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Microwave Oven Capacitor Bank
Microwave Oven Capacitor Bank

One of the "big HV projects" is blowing stuff up with high voltage capacitors. Now for some really good capacitors, you'll need to dish out a few hundred dollars, if you can even find them for sale. So I was quite surprised when I saw Steve Ward had used common microwave oven capacitors in a capacitor bank. These are the capacitors with 2kV AC, 1F ratings at 50Hz, making them pretty much unsuitable for any thing interesting. However, Steve found by experimenting that they can withstand up to 10kV DC for a limited time, and have remarkably low internal terminal inductance. So suddenly once useless capacitors appear suitable for some low energy pulse discharge experiments.

MOC bank

Before we continue I hope I don't need to warn you of how dangerous this is. If you don't experience with BOTH electronics and high voltage, then steer clear. One mistake and your heart WILL stop and you will lose a lot of flesh. This project has been planned for years. About two years ago I bought 20-something microwave oven capacitors, since I had a hard time finding them. A year after that I cleaned, soldered them together, and made the HV switch. Finally this year I made a small voltage doubler to rectify the "Big-Mofo" transformer, so I could charge the bank.

The capacitor bank itself consists of 20 capacitors averaging 1F each, and capable of withstanding 8-10kV for a short duration, according to the finds of Steve Ward. The measured capacitance of the bank is 21,8F, and the estimated energy in each shot is about 700 joules, give or take 100j. I couldn't read the final bank voltage with much accuracy, and I don't know how much it would have sunk while the switch closed. Bank voltage was measured using a 50A ammeter, with a 200M resistor giving 50A at 10kV.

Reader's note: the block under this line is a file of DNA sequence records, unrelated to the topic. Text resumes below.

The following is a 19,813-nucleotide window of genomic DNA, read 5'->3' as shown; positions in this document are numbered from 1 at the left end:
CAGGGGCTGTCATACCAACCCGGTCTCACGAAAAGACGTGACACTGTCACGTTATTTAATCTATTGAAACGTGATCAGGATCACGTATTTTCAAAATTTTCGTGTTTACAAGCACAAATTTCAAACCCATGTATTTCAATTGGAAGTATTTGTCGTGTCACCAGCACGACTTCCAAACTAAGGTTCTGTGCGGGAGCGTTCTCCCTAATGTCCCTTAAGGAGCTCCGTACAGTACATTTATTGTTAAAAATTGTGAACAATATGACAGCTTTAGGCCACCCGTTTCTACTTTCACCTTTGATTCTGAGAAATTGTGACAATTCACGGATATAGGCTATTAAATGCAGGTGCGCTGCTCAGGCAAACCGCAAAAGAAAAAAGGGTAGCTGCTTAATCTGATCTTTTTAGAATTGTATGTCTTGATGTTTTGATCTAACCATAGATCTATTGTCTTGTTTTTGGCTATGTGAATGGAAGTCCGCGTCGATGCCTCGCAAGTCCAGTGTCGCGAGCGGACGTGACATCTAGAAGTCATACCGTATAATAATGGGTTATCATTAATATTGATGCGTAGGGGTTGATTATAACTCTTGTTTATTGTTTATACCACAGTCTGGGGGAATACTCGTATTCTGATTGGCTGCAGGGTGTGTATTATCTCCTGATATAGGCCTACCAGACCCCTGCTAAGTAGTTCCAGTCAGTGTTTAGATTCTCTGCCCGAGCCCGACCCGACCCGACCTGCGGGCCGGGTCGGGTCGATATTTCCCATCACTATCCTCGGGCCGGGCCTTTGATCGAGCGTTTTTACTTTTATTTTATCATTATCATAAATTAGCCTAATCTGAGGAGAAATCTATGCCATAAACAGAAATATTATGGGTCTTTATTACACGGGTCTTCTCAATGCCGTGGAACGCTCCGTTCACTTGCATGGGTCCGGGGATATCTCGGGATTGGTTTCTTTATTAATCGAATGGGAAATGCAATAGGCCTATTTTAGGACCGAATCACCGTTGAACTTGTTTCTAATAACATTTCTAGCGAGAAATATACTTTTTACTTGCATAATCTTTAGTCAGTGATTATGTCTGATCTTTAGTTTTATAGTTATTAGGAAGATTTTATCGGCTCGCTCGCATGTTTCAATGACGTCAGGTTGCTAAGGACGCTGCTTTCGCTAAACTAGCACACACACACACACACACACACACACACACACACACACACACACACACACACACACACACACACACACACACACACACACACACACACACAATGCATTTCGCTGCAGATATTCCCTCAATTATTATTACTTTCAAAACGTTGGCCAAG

HV Switch  can crusher setup

The HV switch was the only critical part of the project, and it serves two purposes. First it switches the bank into the load, and second it switches the charging circuit off of the bank. Leaving the charging circuit connected may result in failure of the rectifiers once the bank voltage reverses. When switching a 700 joule bank using a spark gap, any electrode surfaces are going to vaporize, and if they happen to be in contact they'll just weld together. So what's required is a heavy duty switch that won't make contact, but get very close, and is able to handle several thousand amps. To solve this, I used a metal rat trap, and rebuilt it to slam a copper bar into another bar. The spacing could be easily adjusted using rubber stoppers. The real beauty is that the charging circuit in connected to the holding pin, which is disconnected from the capacitors once the mechanism has fired. The switch is also easy to trigger from a distance. After 10 shots there is some wear on the electrodes, but not enough to impair it's function. The solder holding the copper to the iron(?) bar is what's showing the most wear.

Worn busbar

Crushing and Skrinking stuff
The first thing I tried was electromagnetically crushing beer cans. The cans are wrapped in 5,5 or 6,5 turns of 18AWG wire. Steve Ward was able to crush some dimes using his setup, so I hoped I could crush some Norwegian 50-rings, which are 97% copper. I didn't have much luck though, and even after several shots on the same coin there is almost no noticeable deformation. I'll have to investigate this further. The work coil became warm, and would pull in and bulge out a little as described on Bert Hickman's coin shrinking site. Ultimately my bank is much weaker than those which are usually used, but some degree of shrinkage should be possible.

Can in deathcoil  Pinched cans Coin shrinker coil.

Can Crushing Video